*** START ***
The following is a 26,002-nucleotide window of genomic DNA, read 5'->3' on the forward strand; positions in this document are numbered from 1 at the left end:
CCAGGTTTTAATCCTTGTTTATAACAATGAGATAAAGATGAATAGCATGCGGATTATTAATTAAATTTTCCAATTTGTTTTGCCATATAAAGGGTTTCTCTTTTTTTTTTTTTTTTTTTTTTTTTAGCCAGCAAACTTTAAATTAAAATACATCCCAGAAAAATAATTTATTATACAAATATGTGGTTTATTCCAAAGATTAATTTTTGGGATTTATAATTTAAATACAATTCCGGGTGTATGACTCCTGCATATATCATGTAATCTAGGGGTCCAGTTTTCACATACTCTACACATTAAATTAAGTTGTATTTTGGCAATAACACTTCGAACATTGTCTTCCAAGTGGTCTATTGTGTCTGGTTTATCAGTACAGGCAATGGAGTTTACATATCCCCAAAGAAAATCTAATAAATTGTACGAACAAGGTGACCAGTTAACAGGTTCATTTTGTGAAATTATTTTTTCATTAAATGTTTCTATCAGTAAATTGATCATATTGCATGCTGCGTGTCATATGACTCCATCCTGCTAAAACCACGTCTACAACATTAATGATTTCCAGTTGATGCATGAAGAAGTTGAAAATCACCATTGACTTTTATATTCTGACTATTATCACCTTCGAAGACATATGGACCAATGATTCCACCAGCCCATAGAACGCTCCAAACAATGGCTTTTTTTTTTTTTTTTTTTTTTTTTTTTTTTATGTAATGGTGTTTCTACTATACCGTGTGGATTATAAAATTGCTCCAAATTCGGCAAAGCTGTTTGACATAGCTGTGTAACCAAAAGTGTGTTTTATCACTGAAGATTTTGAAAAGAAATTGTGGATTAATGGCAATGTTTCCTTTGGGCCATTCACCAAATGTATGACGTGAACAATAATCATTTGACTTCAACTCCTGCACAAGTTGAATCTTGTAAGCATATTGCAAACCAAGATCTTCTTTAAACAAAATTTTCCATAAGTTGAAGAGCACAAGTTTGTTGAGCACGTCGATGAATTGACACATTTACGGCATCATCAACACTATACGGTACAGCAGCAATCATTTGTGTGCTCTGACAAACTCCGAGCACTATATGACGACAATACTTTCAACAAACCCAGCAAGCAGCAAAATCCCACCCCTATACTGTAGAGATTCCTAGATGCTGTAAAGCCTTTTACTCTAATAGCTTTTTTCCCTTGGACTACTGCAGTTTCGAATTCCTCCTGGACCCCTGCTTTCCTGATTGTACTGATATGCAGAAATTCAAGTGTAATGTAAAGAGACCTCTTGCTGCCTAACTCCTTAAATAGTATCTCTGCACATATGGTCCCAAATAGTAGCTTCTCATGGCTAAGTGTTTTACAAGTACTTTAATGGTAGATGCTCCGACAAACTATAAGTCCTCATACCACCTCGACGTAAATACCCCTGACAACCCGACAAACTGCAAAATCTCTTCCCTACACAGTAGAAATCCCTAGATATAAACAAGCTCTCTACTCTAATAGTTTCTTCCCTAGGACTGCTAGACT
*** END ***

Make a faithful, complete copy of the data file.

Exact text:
The following is a 26,002-nucleotide window of genomic DNA, read 5'->3' on the forward strand; positions in this document are numbered from 1 at the left end:
CCAGGTTTTAATCCTTGTTTATAACAATGAGATAAAGATGAATAGCATGCGGATTATTAATTAAATTTTCCAATTTGTTTTGCCATATAAAGGGTTTCTCTTTTTTTTTTTTTTTTTTTTTTTTTAGCCAGCAAACTTTAAATTAAAATACATCCCAGAAAAATAATTTATTATACAAATATGTGGTTTATTCCAAAGATTAATTTTTGGGATTTATAATTTAAATACAATTCCGGGTGTATGACTCCTGCATATATCATGTAATCTAGGGGTCCAGTTTTCACATACTCTACACATTAAATTAAGTTGTATTTTGGCAATAACACTTCGAACATTGTCTTCCAAGTGGTCTATTGTGTCTGGTTTATCAGTACAGGCAATGGAGTTTACATATCCCCAAAGAAAATCTAATAAATTGTACGAACAAGGTGACCAGTTAACAGGTTCATTTTGTGAAATTATTTTTTCATTAAATGTTTCTATCAGTAAATTGATCATATTGCATGCTGCGTGTCATATGACTCCATCCTGCTAAAACCACGTCTACAACATTAATGATTTCCAGTTGATGCATGAAGAAGTTGAAAATCACCATTGACTTTTATATTCTGACTATTATCACCTTCGAAGACATATGGACCAATGATTCCACCAGCCCATAGAACGCTCCAAACAATGGCTTTTTTTTTTTTTTTTTTTTTTTTTTTTTTTATGTAATGGTGTTTCTACTATACCGTGTGGATTATAAAATTGCTCCAAATTCGGCAAAGCTGTTTGACATAGCTGTGTAACCAAAAGTGTGTTTTATCACTGAAGATTTTGAAAAGAAATTGTGGATTAATGGCAATGTTTCCTTTGGGCCATTCACCAAATGTATGACGTGAACAATAATCATTTGACTTCAACTCCTGCACAAGTTGAATCTTGTAAGCATATTGCAAACCAAGATCTTCTTTAAACAAAATTTTCCATAAGTTGAAGAGCACAAGTTTGTTGAGCACGTCGATGAATTGACACATTTACGGCATCATCAACACTATACGGTACAGCAGCAATCATTTGTGTGCTCTGACAAACTCCGAGCACTATATGACGACAATACTTTCAACAAACCCAGCAAGCAGCAAAATCCCACCCCTATACTGTAGAGATTCCTAGATGCTGTAAAGCCTTTTACTCTAATAGCTTTTTTCCCTTGGACTACTGCAGTTTCGAATTCCTCCTGGACCCCTGCTTTCCTGATTGTACTGATATGCAGAAATTCAAGTGTAATGTAAAGAGACCTCTTGCTGCCTAACTCCTTAAATAGTATCTCTGCACATATGGTCCCAAATAGTAGCTTCTCATGGCTAAGTGTTTTACAAGTACTTTAATGGTAGATGCTCCGACAAACTATAAGTCCTCATACCACCTCGACGTAAATACCCCTGACAACCCGACAAACTGCAAAATCTCTTCCCTACACAGTAGAAATCCCTAGATATAAACAAGCTCTCTACTCTAATAGTTTCTTCCCTAGGACTGCTAGACT